== P.01 - Front Cover ==
The Australasian Radio World
Registered in Australia for transmission by post as a periodical.
Vol. 14 - No. 4; SEPTEMBER, 1949
== P.01 - Rola Ad ==
== P.02 - Crown Radio Products Ad ==
== P.03 - Contents Banner ==
THE AUSTRALASIAN RADIO WORLD
Devoted entirely to Technical Radio
ALL-WAVE ALL-WORLD DX NEWS
VOL. 14. - SEPTEMBER, 1949. - Nos. 4.
== P.03 - Publication Notes ==
Published by the Proprietor — A. G. HULL, Balcombe St., Mornington, Vic. Phone: M'ton 344.
Short-wave Editor — L. J. KEAST, 7 Fitzgerald Rd., Ermington, N.S.W. Phone: WL1101
Advertising Representative —
Stephen H. Farrell, 74 Pitt St., Sydney. 'Phone: BL2260
In Queensland: John Bristoe, Box 82, Maryborough, Q.
In New Zealand: H. Barnes & Co., 4 Boulcott Terrace, Wellington & S.O.S. Radio Ltd., 283 Queen St., Auckland
In England: Anglo Overseas Press Ltd., 168 Regent St., London, W.1.
Distributed throughout the World by Gordon & Gotch (A/asia) Ltd.
Subscription Rates: 12 issues - 16/-; 24 issues - 30/-; To N.Z. and Overseas - 12 issues, 18/-; Post free
Address for all correspondence - Australasian Radio World, Box 13, Mornington, Vic.
Printed by "Post" Newspapers Pty. Ltd., Mornington, for the Proprietor of the Australasian Radio World, A. G. Hull, Balcombe St., Mornington, Victoria (Footnote P.44)
== P.03 - Contents ==
Universal Speaker Input Unit . . . . 5
Effective Valve Checker . . . . 9
Versatile Amplifier Design . . . . 11
Electronic Voltmeter . . . . 15
Pre-Amps for Talkie Work . . . . 19
Alternating Currents . . . . 21
Research Workers Needed . . . . 27
Moisture Control for Textiles . . . . 30
Revolution in America . . . . 31
Distortion — Does it Matter? . . . . 34
Electronic Music . . . . 37
World of Radio . . . . 38
Short Wave Review . . . . 39
Speedy Query Service . . . . 42
== P.03 - Editorial ==
A GREAT many of our readers are not lily-white amateurs. Radio parts are expensive, experience costs money, and few can afford to pursue radio as a non-paying hobby. Little of the true interest in radio need be lost by those who combine some business with their play, accepting commissions to build sets to order for those who want something special, or doing repairs and modifications to existing receivers. Judging from some letters received it appears that quite a few get badly "stung" when they set out to do work of this kind. It is quite easy to over-rate one's knowledge, for a start. It seems so simple to glance over the constructional article on a powerful receiver and feel confident that you can easily build it up in a matter of a few hours. In practice it is not quite so simple, unless you are prepared to work for a few pence per hour for your time. It is not every set which goes to perfection as soon as it is finished. The smallest error in the wiring, or a minor fault in almost any component, can give you trouble which may take hours of exasperating work to find and rectify. Getting the parts together may take hours of shopping. Installation and service are both time-eating jobs of work. It is hard to give figures that will cover every type of job, but I would say that to build a set to order is worth at least £5 above the cost of the parts; more in the case of a set having special features or a lot of parts in it. To make it anything like a good business proposition the figure would be nearer a tenner in most cases. Repairs, of course, should be handled on a basis calculated at the price of the parts, plus a handling margin, plus the cost of time, at so much per hour. — A. G. HULL.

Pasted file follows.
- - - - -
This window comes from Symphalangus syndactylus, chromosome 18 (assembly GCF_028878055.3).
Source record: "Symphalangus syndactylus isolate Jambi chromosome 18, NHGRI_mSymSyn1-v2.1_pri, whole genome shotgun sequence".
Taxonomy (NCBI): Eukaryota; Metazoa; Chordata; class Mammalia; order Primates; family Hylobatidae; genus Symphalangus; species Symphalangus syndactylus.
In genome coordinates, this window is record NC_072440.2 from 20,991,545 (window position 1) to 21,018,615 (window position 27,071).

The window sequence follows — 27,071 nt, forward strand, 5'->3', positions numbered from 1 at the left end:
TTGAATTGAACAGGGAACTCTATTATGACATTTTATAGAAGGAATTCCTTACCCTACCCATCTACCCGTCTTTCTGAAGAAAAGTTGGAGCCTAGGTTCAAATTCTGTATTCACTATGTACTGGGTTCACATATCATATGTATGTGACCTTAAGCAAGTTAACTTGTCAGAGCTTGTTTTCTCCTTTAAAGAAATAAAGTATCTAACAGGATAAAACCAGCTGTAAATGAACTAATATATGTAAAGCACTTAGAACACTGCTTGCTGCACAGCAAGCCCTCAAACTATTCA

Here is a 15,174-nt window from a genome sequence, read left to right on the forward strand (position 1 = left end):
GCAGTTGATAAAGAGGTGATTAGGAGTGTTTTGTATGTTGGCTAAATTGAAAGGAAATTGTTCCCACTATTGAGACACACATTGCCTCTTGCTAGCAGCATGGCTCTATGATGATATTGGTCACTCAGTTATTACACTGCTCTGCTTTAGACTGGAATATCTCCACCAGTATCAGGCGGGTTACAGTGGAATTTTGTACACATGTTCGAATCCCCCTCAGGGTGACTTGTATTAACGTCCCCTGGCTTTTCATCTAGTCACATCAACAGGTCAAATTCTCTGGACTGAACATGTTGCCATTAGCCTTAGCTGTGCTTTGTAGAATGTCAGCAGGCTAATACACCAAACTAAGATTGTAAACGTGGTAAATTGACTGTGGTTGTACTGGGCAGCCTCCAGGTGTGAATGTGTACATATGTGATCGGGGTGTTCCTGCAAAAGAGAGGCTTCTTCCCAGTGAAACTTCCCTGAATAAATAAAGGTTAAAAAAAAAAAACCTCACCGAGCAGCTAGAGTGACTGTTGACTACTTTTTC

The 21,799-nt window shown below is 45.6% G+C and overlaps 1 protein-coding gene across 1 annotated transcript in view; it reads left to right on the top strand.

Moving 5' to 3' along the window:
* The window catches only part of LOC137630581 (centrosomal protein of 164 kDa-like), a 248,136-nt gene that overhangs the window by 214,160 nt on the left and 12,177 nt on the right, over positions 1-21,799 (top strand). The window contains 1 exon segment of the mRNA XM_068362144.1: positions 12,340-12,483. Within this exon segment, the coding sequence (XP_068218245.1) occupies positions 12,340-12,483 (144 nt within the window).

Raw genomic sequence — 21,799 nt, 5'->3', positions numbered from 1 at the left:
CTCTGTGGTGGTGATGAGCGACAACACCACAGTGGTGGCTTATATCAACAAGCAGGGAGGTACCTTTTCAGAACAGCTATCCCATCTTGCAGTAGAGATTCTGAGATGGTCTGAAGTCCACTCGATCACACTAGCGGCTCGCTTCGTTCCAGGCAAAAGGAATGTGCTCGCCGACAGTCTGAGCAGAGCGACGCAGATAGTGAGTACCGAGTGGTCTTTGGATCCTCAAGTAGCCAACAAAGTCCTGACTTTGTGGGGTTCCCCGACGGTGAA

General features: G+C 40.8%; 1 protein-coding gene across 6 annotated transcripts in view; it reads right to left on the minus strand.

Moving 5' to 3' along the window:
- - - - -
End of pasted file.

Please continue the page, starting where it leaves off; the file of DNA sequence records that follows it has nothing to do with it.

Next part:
== P.05 - Universal Speaker Input Unit ==
== P.09 - Effective Valve Checker ==
== P.11 - Versatile Amplifier Design ==
== P.15 - Electronic Voltmeter ==
== P.19 - Pre-Amps for Talkie Work ==
== P.21 - Alternating Currents ==
== P.27 - Research Workers Needed ==
== P.30 - Moisture Control for Textiles ==
== P.31 - Revolution in America ==
== P.34 - Distortion — Does it Matter? ==
== P.37 - Electronic Music ==
== P.38 - World of Radio ==
== P.39 - Short Wave Review ==
== P.42 - Speedy Query Service ==